The Wilder View

Libor inching up – this could be a problem

This is not good news: banks are starting to hoard cash. From Bloomberg (hat tip, reader Jay):

The cost of borrowing in dollars is rising as the global recession deepens and central bank efforts to prop up the financial system fail to prevent a growing number of banks from requiring government bailouts.

The London interbank offered rate, or Libor, that banks say they charge each other for three-month loans stayed at 1.33 percent today, near the highest level in since Jan. 8 and up from this year’s low of 1.08 percent on Jan. 14, the British Bankers’ Association said. The Libor-OIS spread, a gauge of bank reluctance to lend, widened to the most since Jan. 9. Short-term borrowing costs are increasing as banks hoard cash and governments struggle to thaw credit markets after finance companies reported almost $1.2 trillion of writedowns and losses since the start of 2007. Banco Popolare SC yesterday became Italy’s first lender to seek state aid. Lloyds Banking Group Plc, the U.K.’s largest mortgage provider, ceded control to the government March 7. U.S. regulators seized 17 failing banks so far this year. “The market is beginning to think that the solution is either not politically possible, or we can’t afford it, or maybe there isn’t a solution,” said Bob Baur, chief global economist at Des Moines, Iowa-based Principal Global Investors, which manages $198 billion of assets. Libor’s rise “is just another indication of that concern,” he said. Brings back memories of September 2008.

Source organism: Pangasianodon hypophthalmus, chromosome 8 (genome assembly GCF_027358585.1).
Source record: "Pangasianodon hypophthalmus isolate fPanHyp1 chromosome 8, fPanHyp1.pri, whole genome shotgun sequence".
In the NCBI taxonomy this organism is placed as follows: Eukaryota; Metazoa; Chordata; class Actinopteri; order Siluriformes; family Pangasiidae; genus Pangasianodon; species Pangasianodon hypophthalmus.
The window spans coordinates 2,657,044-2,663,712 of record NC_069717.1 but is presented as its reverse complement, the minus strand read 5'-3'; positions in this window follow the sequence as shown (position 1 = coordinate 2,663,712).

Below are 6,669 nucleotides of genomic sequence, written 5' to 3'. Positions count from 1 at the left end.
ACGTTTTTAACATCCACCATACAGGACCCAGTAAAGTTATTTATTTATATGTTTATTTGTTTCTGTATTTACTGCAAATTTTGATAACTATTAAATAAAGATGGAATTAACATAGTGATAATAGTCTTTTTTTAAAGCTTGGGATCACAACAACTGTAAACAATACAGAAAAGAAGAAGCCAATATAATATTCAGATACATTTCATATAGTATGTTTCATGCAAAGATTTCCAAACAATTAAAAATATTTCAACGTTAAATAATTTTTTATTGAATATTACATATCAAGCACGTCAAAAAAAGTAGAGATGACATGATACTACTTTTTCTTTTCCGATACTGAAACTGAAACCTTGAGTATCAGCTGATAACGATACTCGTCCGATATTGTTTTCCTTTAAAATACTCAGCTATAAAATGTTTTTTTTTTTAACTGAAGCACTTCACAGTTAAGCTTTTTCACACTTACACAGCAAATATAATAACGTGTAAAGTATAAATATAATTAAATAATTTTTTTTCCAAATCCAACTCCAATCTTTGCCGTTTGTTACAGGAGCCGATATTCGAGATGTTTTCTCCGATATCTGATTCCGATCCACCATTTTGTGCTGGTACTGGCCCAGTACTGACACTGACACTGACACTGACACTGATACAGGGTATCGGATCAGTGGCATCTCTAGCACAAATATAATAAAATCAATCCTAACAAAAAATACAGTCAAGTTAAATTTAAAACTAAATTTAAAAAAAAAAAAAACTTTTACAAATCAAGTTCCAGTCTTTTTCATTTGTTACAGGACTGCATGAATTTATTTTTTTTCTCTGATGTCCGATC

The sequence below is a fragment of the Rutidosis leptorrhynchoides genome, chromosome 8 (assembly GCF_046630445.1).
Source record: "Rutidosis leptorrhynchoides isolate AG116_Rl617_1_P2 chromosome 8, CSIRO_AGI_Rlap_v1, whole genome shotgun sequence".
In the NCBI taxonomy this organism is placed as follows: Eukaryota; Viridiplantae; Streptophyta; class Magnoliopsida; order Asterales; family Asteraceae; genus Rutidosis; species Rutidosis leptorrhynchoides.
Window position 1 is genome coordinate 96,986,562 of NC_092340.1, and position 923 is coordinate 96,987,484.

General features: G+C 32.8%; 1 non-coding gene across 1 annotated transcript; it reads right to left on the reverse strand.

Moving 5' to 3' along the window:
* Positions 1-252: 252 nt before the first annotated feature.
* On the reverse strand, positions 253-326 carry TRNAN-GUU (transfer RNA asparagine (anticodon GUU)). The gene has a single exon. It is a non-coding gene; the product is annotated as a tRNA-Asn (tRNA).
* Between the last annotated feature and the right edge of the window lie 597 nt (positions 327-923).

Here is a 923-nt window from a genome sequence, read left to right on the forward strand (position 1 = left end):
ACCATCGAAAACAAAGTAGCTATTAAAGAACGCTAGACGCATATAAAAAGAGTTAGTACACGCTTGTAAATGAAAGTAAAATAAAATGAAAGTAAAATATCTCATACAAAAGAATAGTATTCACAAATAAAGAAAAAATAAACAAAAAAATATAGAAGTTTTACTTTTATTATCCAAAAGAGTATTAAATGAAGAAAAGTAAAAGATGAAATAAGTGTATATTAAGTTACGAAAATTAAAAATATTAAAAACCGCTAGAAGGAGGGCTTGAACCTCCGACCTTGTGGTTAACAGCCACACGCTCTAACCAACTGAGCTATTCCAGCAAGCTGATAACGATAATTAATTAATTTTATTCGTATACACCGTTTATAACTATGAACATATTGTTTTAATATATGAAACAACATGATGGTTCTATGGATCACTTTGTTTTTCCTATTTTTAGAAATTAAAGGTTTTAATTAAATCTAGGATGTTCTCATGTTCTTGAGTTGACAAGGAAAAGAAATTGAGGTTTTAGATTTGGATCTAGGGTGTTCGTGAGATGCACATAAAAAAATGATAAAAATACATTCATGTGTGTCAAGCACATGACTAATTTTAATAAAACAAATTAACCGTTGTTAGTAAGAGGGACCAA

Originally published at the News N Economics blog and reproduced here with the author’s permission.

2 Responses to “Libor inching up – this could be a problem”

AnonymousMarch 15th, 2009 at 4:38 am

Well it seems that UBS has to pay some 3% and to offer it’s good assets as collateral to be able to borrow from other swiss banks. Since libor 3 months is down to 0.45 and UBS has a fairly big portfolio of housing and lombard loans at libor + 0.8 to 1.5, while the outflow of deposits continues, seems it’s woes are not over. UBS is certainly the most hated word of the swiss vocabulary

GuestMarch 15th, 2009 at 8:27 am

The contract default swaps CDS give a more cautious view of the state of the financials than the equities markets are willing to read. Here for once trust the unwilling lenders that explains for the higher inter bank non lending rates.The libor and euribor will be much higher before year end

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